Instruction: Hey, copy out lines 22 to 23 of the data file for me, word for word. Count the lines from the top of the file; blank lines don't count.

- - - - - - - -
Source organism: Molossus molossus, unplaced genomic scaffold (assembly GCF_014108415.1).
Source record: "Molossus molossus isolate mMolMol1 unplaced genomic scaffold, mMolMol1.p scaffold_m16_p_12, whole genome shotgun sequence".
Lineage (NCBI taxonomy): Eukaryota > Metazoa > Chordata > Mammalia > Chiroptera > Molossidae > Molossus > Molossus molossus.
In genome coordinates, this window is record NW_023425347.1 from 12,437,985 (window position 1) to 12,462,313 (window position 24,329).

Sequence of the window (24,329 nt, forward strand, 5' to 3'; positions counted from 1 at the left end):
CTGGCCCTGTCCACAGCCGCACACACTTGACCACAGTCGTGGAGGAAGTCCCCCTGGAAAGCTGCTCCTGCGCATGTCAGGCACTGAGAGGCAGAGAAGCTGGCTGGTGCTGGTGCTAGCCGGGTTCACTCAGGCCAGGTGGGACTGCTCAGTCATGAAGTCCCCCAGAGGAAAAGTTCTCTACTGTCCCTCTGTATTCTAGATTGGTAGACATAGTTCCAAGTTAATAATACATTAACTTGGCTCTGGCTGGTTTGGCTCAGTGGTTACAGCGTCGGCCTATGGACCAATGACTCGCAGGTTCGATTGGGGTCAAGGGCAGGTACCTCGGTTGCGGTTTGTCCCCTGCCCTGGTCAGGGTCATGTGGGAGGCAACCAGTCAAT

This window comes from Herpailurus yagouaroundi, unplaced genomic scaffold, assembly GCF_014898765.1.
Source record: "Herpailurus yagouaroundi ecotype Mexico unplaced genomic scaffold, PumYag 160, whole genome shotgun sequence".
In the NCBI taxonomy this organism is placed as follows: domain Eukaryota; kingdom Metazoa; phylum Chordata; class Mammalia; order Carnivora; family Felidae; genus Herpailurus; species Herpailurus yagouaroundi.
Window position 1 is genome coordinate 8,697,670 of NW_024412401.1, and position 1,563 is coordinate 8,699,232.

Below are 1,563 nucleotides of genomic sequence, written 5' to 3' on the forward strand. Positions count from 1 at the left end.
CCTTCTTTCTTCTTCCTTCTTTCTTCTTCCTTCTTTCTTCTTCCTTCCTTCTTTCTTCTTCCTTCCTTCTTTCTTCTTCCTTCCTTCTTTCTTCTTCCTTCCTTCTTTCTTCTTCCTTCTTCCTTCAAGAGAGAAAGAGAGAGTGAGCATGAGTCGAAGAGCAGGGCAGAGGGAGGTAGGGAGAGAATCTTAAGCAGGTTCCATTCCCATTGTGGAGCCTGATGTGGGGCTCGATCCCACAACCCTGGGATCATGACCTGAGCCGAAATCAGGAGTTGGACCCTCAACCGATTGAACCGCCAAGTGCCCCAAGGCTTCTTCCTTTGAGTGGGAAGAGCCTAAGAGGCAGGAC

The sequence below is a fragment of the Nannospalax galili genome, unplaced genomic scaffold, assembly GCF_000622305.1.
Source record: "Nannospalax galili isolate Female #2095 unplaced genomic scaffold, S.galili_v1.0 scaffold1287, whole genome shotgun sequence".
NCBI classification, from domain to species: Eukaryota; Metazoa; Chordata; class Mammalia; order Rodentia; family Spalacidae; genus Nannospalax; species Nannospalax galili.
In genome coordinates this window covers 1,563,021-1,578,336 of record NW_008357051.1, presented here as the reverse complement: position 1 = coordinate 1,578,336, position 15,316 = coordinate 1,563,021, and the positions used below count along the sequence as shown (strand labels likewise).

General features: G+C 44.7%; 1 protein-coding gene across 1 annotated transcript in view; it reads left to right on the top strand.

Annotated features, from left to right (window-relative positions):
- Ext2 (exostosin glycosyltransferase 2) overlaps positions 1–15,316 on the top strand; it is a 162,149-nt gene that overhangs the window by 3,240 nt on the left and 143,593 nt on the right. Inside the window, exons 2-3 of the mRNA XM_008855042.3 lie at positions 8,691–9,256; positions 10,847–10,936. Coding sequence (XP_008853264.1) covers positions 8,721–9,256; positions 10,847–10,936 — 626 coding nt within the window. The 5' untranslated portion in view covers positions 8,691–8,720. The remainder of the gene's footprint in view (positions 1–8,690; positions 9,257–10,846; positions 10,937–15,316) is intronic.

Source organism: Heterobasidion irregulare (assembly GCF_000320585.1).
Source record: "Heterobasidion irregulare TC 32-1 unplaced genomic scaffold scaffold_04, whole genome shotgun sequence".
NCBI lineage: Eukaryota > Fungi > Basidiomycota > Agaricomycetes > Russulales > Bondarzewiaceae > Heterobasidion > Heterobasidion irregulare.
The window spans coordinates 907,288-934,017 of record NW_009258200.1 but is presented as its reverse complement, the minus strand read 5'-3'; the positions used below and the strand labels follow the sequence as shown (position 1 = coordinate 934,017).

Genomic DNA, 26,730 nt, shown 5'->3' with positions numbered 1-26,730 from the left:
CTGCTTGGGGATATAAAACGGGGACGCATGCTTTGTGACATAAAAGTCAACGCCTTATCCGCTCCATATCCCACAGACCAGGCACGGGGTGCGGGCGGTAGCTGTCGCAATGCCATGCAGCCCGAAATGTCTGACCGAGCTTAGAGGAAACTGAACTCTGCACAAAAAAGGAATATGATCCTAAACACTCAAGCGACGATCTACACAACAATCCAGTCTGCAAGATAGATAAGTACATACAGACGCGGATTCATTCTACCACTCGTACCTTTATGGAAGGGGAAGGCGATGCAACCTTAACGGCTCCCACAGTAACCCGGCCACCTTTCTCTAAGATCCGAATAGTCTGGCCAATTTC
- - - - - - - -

NCBI lineage: Eukaryota > Fungi > Basidiomycota > Agaricomycetes > Russulales > Bondarzewiaceae > Heterobasidion > Heterobasidion irregulare.
The window spans coordinates 907,288-934,017 of record NW_009258200.1 but is presented as its reverse complement, the minus strand read 5'-3'; the positions used below and the strand labels follow the sequence as shown (position 1 = coordinate 934,017).